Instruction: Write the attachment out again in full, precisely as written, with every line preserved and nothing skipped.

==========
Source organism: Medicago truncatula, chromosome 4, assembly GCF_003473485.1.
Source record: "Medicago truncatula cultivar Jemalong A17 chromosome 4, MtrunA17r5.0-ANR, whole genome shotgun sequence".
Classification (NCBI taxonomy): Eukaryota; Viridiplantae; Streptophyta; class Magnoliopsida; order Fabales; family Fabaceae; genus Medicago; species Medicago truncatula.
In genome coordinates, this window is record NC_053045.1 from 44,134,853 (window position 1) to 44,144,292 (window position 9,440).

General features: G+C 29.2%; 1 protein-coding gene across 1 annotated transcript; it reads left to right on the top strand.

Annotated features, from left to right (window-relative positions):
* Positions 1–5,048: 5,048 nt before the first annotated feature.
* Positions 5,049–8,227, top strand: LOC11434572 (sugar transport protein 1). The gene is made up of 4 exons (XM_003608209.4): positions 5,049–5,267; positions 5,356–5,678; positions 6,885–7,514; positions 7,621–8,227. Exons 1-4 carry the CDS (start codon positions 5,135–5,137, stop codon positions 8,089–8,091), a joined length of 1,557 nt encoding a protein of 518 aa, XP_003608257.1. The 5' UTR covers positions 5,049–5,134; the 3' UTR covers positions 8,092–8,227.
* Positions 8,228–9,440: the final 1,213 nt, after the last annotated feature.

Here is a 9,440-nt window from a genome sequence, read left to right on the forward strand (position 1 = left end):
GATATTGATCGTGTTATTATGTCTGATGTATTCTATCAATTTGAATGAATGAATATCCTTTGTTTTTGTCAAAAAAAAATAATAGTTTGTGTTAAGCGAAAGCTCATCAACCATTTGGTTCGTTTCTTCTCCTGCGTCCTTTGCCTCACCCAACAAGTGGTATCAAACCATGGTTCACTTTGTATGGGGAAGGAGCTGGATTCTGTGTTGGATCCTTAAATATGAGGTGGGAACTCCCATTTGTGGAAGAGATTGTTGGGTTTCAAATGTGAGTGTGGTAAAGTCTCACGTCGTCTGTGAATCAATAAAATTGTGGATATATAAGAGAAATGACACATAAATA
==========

Source organism: Medicago truncatula, chromosome 4, assembly GCF_003473485.1.
Source record: "Medicago truncatula cultivar Jemalong A17 chromosome 4, MtrunA17r5.0-ANR, whole genome shotgun sequence".
Classification (NCBI taxonomy): Eukaryota; Viridiplantae; Streptophyta; class Magnoliopsida; order Fabales; family Fabaceae; genus Medicago; species Medicago truncatula.
In genome coordinates, this window is record NC_053045.1 from 44,134,853 (window position 1) to 44,144,292 (window position 9,440).

General features: G+C 29.2%; 1 protein-coding gene across 1 annotated transcript; it reads left to right on the top strand.

Annotated features, from left to right (window-relative positions):
* Positions 1–5,048: 5,048 nt before the first annotated feature.
* Positions 5,049–8,227, top strand: LOC11434572 (sugar transport protein 1). The gene is made up of 4 exons (XM_003608209.4): positions 5,049–5,267; positions 5,356–5,678; positions 6,885–7,514; positions 7,621–8,227. Exons 1-4 carry the CDS (start codon positions 5,135–5,137, stop codon positions 8,089–8,091), a joined length of 1,557 nt encoding a protein of 518 aa, XP_003608257.1. The 5' UTR covers positions 5,049–5,134; the 3' UTR covers positions 8,092–8,227.
* Positions 8,228–9,440: the final 1,213 nt, after the last annotated feature.

Here is a 9,440-nt window from a genome sequence, read left to right on the forward strand (position 1 = left end):
GATATTGATCGTGTTATTATGTCTGATGTATTCTATCAATTTGAATGAATGAATATCCTTTGTTTTTGTCAAAAAAAAATAATAGTTTGTGTTAAGCGAAAGCTCATCAACCATTTGGTTCGTTTCTTCTCCTGCGTCCTTTGCCTCACCCAACAAGTGGTATCAAACCATGGTTCACTTTGTATGGGGAAGGAGCTGGATTCTGTGTTGGATCCTTAAATATGAGGTGGGAACTCCCATTTGTGGAAGAGATTGTTGGGTTTCAAATGTGAGTGTGGTAAAGTCTCACGTCGTCTGTGAATCAATAAAATTGTGGATATATAAGAGAAATGACACATAAATA